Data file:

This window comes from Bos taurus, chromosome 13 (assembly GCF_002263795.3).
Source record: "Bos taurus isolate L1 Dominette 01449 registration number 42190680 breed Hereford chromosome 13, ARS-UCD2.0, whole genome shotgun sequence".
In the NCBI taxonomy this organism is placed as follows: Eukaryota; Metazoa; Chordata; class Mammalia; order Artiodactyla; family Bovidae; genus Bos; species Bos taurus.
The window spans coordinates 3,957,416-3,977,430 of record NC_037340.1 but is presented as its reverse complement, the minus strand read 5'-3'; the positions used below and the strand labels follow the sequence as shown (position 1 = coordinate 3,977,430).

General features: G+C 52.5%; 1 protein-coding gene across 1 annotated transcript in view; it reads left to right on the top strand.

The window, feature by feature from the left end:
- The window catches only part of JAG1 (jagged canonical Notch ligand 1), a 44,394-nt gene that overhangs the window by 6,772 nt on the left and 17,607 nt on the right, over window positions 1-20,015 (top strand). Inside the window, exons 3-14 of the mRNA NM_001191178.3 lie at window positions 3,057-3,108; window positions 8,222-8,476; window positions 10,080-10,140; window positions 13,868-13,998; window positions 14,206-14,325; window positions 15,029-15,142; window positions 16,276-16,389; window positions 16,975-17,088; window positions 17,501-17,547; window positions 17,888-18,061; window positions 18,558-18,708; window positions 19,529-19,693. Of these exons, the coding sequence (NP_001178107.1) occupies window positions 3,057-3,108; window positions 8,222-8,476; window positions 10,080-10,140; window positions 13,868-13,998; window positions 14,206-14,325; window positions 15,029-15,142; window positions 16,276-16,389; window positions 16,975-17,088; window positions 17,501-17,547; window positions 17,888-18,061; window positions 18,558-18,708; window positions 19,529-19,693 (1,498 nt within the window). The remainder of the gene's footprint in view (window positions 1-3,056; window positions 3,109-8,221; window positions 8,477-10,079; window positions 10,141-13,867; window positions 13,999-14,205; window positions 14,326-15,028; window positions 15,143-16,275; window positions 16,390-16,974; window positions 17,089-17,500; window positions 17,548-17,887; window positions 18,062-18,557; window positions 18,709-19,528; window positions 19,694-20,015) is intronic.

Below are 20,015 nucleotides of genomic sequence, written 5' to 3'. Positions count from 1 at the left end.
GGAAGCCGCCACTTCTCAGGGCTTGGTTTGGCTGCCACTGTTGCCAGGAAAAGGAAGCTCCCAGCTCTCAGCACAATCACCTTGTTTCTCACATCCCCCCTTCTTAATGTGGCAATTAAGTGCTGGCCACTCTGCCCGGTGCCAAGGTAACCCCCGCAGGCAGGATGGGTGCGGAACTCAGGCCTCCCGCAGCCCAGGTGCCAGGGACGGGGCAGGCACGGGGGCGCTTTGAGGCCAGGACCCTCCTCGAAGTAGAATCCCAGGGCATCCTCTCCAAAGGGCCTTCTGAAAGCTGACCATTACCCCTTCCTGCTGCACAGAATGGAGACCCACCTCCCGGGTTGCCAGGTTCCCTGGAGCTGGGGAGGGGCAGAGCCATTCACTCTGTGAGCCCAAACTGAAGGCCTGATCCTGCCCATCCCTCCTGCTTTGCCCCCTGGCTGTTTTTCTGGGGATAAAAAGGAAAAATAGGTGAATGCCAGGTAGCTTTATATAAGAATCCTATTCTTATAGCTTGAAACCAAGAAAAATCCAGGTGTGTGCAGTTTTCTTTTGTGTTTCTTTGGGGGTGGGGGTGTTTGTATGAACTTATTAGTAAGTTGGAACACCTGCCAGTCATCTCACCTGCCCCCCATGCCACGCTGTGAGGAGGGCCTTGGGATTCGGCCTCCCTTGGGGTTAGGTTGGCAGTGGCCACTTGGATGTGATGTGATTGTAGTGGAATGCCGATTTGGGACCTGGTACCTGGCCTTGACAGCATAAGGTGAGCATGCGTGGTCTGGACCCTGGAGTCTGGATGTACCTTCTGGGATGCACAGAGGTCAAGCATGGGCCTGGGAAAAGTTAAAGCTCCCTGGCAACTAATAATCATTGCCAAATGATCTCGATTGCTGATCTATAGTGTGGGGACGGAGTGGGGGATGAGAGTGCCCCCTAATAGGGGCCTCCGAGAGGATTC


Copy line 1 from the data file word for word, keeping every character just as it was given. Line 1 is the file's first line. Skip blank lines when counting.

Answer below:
This window comes from Bos taurus, chromosome 13 (assembly GCF_002263795.3).